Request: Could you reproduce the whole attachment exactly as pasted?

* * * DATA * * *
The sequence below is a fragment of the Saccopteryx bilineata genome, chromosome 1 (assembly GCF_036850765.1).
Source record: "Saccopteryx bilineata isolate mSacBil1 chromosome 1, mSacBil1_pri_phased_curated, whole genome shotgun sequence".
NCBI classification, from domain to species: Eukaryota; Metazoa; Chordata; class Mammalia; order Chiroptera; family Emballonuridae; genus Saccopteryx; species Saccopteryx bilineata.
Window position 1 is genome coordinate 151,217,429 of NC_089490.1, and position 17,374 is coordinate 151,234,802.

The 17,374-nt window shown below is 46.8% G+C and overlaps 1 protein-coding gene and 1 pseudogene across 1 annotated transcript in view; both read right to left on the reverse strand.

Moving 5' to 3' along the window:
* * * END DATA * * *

The sequence below is a fragment of the Saccopteryx bilineata genome, chromosome 1 (assembly GCF_036850765.1).
Source record: "Saccopteryx bilineata isolate mSacBil1 chromosome 1, mSacBil1_pri_phased_curated, whole genome shotgun sequence".
NCBI classification, from domain to species: Eukaryota; Metazoa; Chordata; class Mammalia; order Chiroptera; family Emballonuridae; genus Saccopteryx; species Saccopteryx bilineata.
Window position 1 is genome coordinate 151,217,429 of NC_089490.1, and position 17,374 is coordinate 151,234,802.

The 17,374-nt window shown below is 46.8% G+C and overlaps 1 protein-coding gene and 1 pseudogene across 1 annotated transcript in view; both read right to left on the reverse strand.

Moving 5' to 3' along the window: